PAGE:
The Romanian Athenaeum, The Romanian National Art Museum, Kretzulescu Church, The Senate and The National Library – you can visit them all by stopping in Piata Revolutiei.
The Square is crossed by Calea Victoriei.
This is where Romania’s heart was for a long time: the center of the monarchy – the Royal Palace.
This is where historical decisions were made concerning Romania’s independence.
This is where communism began when king Mihai abdicated, but also where it ended: it’s from here that the communist leader Ceausescu and his wife fled away in a helicopter to the place where they met their death sentence.
In Romanian language this is "PIATA REVOLUTIEI" meaning the Revolution Square. The building there was the headquarter of the communist party led by Nicolae Ceausescu.
It was right here on December 21st 1989 when Ceausescu was speaking to the crowds (that were as usual planned to gather there with flags and cheers) and the unthinkable happened, there was first a rumor, voices, some still cheering and clapping, some brought the flags down and started shouting anti-Ceausescu remarks.
The historic images we all watched live on TV (I remember vividly this and brings back shivers on my spine), Ceausescu with his hand in the air, saying "ALO..ALO", trying to calm down people and not understanding how this kind of mutiny is possible, where are the people in charge with "crowd control". They were probably out because as you might know there would have been no revolution in 1989 in Romania without a master plan of some kind to take Ceausescu down and replace the regime with another.
In a few minutes Ceausescu was dragged to the helicopter on the roof, live images showing the heavy helicopter (probably too many people) struggling (almost going down) to take off. That was the leaving of a dictator, from that building in "Piata Revolutiei".
Later in the evening, more people came to the square, with flags of which the communist sign in the middle was cut up a hole, going to the balcony where Ceausescu used to speak. Then it was chaos, shots fired, all live on TV. We all watched in horror but with trust for a better times. Which were to come slowly in the next 20 years.
Bullet holes are still to be seen in buildings around the square (as well as in buildings around the National Television headquarter, north of Bucharest)
Behind the Memorial to Corneliu Coposu, in the grounds of Creţulescu Church, is another memorial. It is a headless, multi-armed torso, commemorating those killed in the 1989 revolution. On the plinth is written simply, "Decembrie 89".
The controversial Memorialul Renasterii, or Rebirth Memorial, is not popular with the citizens of Bucharest. In fact, because of its modernistic design, it is viewed as something of a joke and has been nicknamed the Potato of the Revolution, because it looks like a potato skewered by a spike although, to my eyes, it looks more like the Basket of the Revolution.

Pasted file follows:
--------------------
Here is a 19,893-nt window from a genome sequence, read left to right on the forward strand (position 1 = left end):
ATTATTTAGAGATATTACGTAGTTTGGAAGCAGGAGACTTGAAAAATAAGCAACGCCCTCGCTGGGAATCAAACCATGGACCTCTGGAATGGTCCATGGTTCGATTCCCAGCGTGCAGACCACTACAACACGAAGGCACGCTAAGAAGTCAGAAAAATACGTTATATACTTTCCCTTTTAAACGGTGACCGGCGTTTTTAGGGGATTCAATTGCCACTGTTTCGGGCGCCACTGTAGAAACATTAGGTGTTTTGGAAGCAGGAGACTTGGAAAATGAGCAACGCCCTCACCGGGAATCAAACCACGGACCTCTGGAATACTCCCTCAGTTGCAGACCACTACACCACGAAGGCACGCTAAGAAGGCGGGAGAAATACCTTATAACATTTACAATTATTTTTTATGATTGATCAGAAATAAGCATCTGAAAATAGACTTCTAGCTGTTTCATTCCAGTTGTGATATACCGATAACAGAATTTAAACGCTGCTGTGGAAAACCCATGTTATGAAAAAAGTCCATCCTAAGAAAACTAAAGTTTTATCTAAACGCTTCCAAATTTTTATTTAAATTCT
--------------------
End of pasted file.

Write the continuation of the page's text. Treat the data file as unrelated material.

The white marble obelisk is 25 m high. It was designed by Alexandru Ghilduş to commemorate the Revolution of December 1989. It was built in 2004 and inaugurated in August 2005.
When your view over the Revolution Square is obstructed by a 25-meter-high marble pillar, stop and stare: that's the Memorial of Rebirth, inaugurated in August 2005.
Designed by Alexandru Ghidus, this monument is suppose to symbolize the struggle and pain the heroes of 1989 went through but also Romania's rebirth after Communism.
The pillar is surrounded by a 600 m² plaza covered by marble and granite.
This monument is not particularly popular among locals or artists out of various reasons: either because Al.Ghidus was a designer more than a sculptor, or because some said it lacked symbolism or was too abstract.
While you're there please make an imagination exercise and try to de-code its meaning. Then, drop a line. I'm curious about the interpretations foreigners could give it.
"Eternal Glory to the Heroes and the Romanian Revolution of December 1989"
The Humanitas-library is known for the marks of fighting that are still visible beside and above the windows of the library. On the opposite of the library there is a church, which also has bullet holes in its concrete basement.
All these are sad marks and remainings of the 1989 fights between Romanian folks and the Securitate-forces.
The 1989 revolution started in the Piata Revolutiei. It is also interesting to see the balcony from where Ceausescu held his last speech before he had to flee (first inside the building and finally to the roof from where he had to be rescued by a helicopter).
Many monuments tell their sad stories about the phases of the revolution; when those wanting the revolution and the Securitate-forces (of Ceausescu) ended up to fight with each other.
Actually, the monument is informally refered to as "Teapa", because of it its' look like a torture stake or thorn.
This odd monument is officially called The Revival's Memorial, erected in the memory of the people who died during the events of 1989 following the fall of Ceausescu,
This building concentrated the communist power for abotu 50 years.
Ceausescu flew by helicopter from the roof of this palace, while people were breaking an entrance at the groundfloor.
Hosted the Senate between 1990 - 2002.